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Economics of Happiness

Raj Nallari's picture

What is the appropriate goal of economic policy? From 1950s to now, this measurement of economic performance has been steadily changing from monetary to non-monetary aspects -- increasing per capita incomes, to broad-based GDP growth, to human development, to sustainable environment, gender equity, development as freedom and empowerment, poverty reduction, equity in opportunities, and more recently, to happiness.

The ‘economics of happiness’ is an approach to assessing subjective welfare which combines the techniques used by economists and psychologists. Up to a certain threshold, increases in incomes result in increases in happiness, but beyond a certain level, further increases in incomes do not lead to higher levels of happiness. More specifically, recent findings from such statistical ‘happiness’ research include the following:

  1. For a person, money does buy a reasonable amount of happiness. But it is useful to keep this in perspective. Very loosely, for the typical individual, a doubling of salary makes a lot less difference than life events like marriage.

  2. For a nation, things are different. Whole countries -- at least in the West where almost all the research has been done -- do not seem to get happier as they get richer.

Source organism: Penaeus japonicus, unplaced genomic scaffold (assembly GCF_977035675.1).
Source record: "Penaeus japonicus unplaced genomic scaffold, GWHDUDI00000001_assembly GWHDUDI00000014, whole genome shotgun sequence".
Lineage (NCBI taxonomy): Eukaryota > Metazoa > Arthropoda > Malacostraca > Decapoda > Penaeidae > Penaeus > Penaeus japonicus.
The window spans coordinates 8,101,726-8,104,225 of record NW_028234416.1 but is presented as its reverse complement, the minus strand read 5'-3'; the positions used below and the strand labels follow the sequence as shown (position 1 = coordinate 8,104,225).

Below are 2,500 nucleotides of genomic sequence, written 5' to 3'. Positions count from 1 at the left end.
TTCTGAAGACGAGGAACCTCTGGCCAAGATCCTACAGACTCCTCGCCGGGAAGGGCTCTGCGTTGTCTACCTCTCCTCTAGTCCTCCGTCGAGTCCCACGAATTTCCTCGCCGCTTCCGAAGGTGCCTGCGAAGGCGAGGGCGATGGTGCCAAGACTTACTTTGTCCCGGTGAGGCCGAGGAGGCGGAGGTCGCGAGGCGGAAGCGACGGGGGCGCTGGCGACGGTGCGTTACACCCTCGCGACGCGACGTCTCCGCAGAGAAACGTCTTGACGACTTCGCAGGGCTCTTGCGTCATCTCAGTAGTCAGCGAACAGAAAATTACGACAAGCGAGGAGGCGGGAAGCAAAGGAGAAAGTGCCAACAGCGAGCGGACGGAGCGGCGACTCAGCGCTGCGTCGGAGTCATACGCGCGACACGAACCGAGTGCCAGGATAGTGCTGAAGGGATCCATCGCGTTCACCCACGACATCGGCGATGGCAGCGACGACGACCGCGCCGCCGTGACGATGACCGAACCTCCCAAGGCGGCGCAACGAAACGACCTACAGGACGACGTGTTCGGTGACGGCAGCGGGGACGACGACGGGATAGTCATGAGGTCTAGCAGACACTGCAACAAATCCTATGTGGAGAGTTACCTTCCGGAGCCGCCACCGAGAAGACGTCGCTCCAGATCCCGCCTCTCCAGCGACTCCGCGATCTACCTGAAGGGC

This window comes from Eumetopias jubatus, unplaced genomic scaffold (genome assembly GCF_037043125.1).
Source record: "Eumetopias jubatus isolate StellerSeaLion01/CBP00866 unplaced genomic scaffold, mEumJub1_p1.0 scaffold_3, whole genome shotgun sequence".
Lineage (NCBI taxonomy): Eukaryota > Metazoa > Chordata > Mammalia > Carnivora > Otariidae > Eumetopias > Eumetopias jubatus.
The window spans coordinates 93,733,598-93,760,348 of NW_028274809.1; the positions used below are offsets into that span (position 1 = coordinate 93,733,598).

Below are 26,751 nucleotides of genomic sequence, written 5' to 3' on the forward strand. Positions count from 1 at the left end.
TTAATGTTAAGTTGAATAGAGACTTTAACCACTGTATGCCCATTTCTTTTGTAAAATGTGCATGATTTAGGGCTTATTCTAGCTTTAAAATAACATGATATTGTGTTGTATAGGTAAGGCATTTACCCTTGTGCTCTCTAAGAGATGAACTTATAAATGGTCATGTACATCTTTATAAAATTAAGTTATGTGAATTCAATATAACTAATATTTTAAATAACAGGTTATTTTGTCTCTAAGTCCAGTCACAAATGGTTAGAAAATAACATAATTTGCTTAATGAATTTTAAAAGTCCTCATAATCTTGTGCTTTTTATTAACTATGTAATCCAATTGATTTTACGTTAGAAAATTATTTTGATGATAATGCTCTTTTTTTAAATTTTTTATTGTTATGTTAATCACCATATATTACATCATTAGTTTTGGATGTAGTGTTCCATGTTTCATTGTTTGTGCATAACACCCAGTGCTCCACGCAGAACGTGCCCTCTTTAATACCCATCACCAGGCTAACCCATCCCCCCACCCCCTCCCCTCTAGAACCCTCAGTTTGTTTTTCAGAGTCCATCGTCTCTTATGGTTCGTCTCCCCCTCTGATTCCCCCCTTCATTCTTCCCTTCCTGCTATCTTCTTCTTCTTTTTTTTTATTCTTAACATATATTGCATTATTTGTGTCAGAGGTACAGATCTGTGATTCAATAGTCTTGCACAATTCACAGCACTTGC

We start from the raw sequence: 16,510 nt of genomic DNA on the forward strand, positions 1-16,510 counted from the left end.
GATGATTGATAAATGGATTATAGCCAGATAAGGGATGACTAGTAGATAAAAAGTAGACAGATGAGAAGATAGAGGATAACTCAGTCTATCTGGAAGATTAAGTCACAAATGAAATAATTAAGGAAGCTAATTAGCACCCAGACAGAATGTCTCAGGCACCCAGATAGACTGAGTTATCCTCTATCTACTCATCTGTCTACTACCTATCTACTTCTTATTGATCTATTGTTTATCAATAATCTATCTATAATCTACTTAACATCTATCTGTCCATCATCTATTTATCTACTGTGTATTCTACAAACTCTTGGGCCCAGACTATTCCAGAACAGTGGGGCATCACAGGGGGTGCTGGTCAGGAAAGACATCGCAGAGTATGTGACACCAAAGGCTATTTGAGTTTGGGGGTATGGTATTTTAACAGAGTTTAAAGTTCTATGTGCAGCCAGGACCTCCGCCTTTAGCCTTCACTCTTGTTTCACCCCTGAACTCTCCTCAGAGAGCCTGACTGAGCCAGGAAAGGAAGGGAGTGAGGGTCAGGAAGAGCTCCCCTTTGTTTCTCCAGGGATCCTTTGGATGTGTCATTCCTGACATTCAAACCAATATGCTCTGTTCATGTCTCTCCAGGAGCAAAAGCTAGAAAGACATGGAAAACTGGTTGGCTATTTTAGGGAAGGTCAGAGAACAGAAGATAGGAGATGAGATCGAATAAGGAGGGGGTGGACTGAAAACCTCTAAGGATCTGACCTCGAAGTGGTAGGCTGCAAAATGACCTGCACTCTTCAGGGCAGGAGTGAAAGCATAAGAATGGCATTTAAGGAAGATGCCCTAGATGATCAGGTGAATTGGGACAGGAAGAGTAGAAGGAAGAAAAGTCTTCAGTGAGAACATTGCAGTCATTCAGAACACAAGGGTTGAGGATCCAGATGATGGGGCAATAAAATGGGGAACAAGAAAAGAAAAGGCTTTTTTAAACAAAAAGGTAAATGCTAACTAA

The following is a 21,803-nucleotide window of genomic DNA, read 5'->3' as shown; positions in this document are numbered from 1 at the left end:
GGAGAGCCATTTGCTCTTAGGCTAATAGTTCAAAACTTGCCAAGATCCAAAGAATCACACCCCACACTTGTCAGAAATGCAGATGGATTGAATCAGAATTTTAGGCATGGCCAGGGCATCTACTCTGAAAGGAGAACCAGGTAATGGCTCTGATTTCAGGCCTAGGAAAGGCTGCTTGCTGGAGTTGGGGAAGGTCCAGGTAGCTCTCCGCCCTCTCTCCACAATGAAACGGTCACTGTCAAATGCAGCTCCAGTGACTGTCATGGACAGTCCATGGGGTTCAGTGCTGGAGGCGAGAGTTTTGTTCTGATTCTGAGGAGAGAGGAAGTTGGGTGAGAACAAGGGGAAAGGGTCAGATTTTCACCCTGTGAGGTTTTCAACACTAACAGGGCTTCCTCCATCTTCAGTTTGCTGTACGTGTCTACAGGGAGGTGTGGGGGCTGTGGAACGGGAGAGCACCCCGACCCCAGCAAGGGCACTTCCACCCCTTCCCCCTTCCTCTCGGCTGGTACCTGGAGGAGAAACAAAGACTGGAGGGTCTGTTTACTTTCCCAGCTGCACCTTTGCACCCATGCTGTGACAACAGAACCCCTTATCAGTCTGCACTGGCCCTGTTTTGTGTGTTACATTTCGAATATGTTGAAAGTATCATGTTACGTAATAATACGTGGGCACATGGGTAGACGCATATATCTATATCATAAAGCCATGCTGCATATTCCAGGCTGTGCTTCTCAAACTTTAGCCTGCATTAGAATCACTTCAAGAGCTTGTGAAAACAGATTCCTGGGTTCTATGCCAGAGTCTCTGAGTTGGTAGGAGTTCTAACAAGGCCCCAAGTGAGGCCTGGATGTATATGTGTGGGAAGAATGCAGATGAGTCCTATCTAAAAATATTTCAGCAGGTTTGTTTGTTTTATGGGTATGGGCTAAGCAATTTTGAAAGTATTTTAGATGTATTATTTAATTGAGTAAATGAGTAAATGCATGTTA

3. Happiness is U-shaped in age. Women report higher well-being than men. Two of the biggest negatives in life are unemployment and divorce. Education is associated with high reported levels of happiness even after controlling for income.

  4. The structure of a happiness equation has the same general form in each industrialized country (and possibly in developing nations, though only a small amount of evidence has so far been collected). In other words, the broad statistical patterns look the same in France, Britain and Australia.

  5. There is some evidence that the same is true in panels of people, ie. in longitudinal data. Particularly useful evidence comes from looking at windfalls, like lottery wins.

  6. There is adaptation. Good and bad life events wear off -- at least partially -- as people get used to them.

  7. Relative things matter a great deal.